For the third time this week, hopes for freedom are dashed for the man accused of having terrorist ties but never charged.
By SUSAN ASCHOFF
© St. Petersburg Times, published December 13, 2000
BRADENTON -- On Tuesday morning, 12-year-old Yara carried the shirt her father would wear to walk out of jail. The hem dragged on the floor each time she swiveled her head to look at the glass doors.
Her sister, Sarah, 10, nervously rubbed her chapped lips.
The youngest, 5-year-old Safa, leaned against her mother's legs, dressed in a bright red jumper with a doggie applique.
They were waiting for their father. But once again, Mazen Al-Najjar, detained 31/2 years on secret evidence alleging terrorist ties, never left the jail.
Shortly after 9 a.m., Attorney General Janet Reno ordered a stay of Al-Najjar's release, until 5 p.m. Friday, so she could review the case.
"It's not fair," said Safa.
It was the third time in a week that Al-Najjar's release seemed imminent, only to be blocked by an immigration appeals panel or, on Tuesday, Reno.
Al-Najjar's attorneys said they would push for his immediate release before U.S. District Judge Joan A. Lenard in Miami. Lenard could free Al-Najjar, 43, on constitutional grounds as early as this afternoon if she chooses.
The attorneys also will file a legal memo with Reno saying her intervention is inappropriate after immigration judges have ruled.
Nationwide, supporters began e-mailing and faxing Reno's office as word of the delay spread.
"We're all so distraught," House Minority Whip David Bonior said on the sidewalk outside the Immigration and Naturalization Service facility in Bradenton, where family and friends had converged. "This man has been held 1,303 days of his life."
Bonior, a Michigan Democrat, introduced legislation to stop the use of secret evidence as unconstitutional. Bonior flew to Tampa late Monday, he said, to celebrate Al-Najjar's release.
"We will continue to fight to make this happen," he promised Tuesday. "I really don't know what the reason is (Reno) did not release him now."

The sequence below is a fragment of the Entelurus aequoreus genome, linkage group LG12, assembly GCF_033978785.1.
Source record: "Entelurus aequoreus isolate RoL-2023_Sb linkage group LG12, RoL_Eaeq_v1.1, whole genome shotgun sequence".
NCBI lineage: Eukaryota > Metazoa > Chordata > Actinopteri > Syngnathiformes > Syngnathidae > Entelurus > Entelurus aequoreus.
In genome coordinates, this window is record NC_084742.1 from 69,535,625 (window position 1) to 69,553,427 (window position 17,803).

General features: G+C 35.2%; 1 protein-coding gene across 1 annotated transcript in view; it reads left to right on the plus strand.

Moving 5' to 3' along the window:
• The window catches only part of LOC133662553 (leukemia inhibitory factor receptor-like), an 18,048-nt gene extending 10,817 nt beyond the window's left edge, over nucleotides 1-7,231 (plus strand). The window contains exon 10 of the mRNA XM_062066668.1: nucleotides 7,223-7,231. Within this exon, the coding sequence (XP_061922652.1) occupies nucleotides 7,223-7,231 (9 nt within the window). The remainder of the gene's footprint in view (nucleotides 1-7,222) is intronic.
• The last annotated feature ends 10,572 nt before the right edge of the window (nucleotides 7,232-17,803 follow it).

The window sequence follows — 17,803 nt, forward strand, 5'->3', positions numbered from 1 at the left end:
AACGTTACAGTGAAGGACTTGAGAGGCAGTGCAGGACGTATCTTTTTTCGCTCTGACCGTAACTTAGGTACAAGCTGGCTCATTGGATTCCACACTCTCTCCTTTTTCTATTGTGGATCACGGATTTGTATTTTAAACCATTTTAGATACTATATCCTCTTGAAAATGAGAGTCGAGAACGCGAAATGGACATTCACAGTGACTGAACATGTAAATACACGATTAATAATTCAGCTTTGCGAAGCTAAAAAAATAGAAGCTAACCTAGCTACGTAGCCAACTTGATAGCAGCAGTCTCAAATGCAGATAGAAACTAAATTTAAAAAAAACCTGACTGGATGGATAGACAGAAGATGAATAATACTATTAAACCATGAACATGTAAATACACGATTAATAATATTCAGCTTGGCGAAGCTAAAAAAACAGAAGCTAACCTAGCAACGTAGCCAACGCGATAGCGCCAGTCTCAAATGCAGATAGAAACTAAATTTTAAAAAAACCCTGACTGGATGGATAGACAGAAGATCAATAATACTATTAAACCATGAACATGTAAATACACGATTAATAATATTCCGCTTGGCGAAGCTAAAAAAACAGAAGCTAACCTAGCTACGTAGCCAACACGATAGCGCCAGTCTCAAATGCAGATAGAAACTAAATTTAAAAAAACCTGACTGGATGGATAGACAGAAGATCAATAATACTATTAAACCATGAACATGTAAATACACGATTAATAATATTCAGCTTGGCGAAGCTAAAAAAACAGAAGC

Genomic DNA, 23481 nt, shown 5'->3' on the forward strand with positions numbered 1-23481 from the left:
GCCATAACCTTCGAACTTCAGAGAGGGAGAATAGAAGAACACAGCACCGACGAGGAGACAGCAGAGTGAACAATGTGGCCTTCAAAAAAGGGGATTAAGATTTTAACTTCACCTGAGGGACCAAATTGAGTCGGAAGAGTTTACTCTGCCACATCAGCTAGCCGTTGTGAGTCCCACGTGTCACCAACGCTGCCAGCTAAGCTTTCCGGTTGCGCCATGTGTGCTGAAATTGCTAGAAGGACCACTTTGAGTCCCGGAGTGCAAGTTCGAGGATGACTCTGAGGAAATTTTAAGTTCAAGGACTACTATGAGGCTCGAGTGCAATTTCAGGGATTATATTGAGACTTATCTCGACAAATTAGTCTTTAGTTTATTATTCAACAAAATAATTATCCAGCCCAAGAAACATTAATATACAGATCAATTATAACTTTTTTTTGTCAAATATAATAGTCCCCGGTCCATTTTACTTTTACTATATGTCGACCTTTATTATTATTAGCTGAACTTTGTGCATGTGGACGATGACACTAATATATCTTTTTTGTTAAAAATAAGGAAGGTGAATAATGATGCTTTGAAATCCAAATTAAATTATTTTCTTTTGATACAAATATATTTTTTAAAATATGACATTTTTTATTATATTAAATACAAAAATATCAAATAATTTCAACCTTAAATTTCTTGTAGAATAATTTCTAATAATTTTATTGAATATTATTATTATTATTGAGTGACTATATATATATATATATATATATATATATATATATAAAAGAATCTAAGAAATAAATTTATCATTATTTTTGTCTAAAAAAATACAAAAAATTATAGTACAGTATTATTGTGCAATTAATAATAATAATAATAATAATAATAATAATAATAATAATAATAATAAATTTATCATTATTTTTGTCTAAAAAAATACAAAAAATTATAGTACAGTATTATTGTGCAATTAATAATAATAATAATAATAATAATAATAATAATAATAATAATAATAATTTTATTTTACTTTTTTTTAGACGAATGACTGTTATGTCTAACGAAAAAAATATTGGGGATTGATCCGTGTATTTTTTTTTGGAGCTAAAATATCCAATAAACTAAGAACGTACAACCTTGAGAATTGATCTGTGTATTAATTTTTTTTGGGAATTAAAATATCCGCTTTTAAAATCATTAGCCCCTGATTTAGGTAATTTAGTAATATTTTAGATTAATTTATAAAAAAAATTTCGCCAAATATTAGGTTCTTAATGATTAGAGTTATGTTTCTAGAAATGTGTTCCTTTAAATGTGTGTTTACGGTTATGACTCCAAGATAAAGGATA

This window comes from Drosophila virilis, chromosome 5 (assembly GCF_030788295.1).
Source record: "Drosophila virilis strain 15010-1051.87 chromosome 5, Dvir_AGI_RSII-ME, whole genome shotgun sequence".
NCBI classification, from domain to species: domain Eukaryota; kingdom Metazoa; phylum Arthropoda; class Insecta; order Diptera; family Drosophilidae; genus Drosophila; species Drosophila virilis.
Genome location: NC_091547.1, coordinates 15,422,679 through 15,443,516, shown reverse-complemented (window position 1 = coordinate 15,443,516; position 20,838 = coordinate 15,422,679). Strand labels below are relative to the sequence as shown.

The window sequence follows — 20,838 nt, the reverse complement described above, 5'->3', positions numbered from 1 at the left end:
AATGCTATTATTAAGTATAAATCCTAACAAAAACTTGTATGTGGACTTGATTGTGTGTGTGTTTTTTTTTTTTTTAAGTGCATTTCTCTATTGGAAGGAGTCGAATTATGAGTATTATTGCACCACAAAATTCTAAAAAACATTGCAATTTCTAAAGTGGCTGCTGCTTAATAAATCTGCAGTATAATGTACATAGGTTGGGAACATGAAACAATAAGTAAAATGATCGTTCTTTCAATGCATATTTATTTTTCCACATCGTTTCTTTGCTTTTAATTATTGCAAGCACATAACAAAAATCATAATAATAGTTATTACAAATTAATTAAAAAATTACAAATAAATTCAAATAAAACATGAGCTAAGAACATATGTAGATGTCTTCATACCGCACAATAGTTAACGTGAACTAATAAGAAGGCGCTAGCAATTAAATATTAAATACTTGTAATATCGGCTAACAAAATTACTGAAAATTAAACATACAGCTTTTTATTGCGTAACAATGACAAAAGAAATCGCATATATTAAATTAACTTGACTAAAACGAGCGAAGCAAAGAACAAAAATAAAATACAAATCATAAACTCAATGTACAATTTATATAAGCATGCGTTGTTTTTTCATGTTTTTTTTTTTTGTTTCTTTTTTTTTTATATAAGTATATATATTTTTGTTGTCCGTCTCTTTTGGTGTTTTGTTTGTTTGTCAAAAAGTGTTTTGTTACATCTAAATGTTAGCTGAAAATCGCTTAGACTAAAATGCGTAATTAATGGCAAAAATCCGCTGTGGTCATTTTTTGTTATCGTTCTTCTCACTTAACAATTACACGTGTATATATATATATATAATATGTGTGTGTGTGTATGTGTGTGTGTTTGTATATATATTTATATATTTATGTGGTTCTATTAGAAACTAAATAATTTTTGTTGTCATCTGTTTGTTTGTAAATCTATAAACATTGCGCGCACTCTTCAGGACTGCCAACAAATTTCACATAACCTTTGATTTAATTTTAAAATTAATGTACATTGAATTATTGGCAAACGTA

The stay says she will "personally review the appropriateness of allowing (Al-Najjar's) immediate release." A Justice Department spokesman declined to comment further.
Reno is intimately familiar with the case. Her deputy, Eric Holder, reviewed it two years ago, and she has met with Bonior and others opposed to the INS practice of using classified information to bar or detain immigrants.
There are about two dozen cases nationwide, almost all involving Muslims or Arabs accused as terrorists but charged with no crime.
In other cases, Reno has issued stays of several days, then taken no further action. On Thursday, she ordered a 45-day stay for an Algerian man jailed four years in Virginia. Anwar Haddam was quietly released the same night.
"I feel so frustrated," said Mazen Al-Najjar's sister, Nahla Al-Arian. Feeling shaky, she sat on a brick wall outside the jail to field calls on her cell phone, including one from their parents in the United Arab Emirates.
Muslims are observing the holy month of Ramadan, and many fast from sunrise to sunset. Al-Arian said no one could eat before driving to the jail at 6:30 a.m. because they were too nervous.
"I'm worried about Mazen," she said. "Mazen is going to be devastated now. I know him."
An immigrant from Gaza who moved to the United States almost 20 years ago, Al-Najjar earned a doctorate in engineering at the University of South Florida. He was ordered deported in May 1997 for overstaying his student visa, then jailed without bail because the government says he is a threat.
The INS says Al-Najjar's life was a front to hide his fundraising for the Palestinian Islamic Jihad.
Judge Lenard found that denying Al-Najjar bail based on secret evidence, without giving him enough information to defend himself, was a violation of his due process.
She ordered a rehearing before immigration judge R. Kevin McHugh. After taking public testimony and hearing secret evidence in private, McHugh last Wednesday decided the government did not make its case and set bail at $8,000.
The INS sought and got a stay, which ended Monday when an immigration appeals panel ruled about 4 p.m. that the INS has "little likelihood" of winning its appeal and Al-Najjar should get out.
That's when Reno stepped in.
"This is a shame for this country," said Howard Simon, executive director of the American Civil Liberties Union of Florida, who joined the group at the jail.
Al-Najjar's wife, Fedaa Al-Najjar, speculated that Reno may want to release her husband when there are fewer cameras and lawmakers around.
"If they are worried about the publicity," she said, "they can just give him some money and he'll take a taxicab home. He would be happy to do that."
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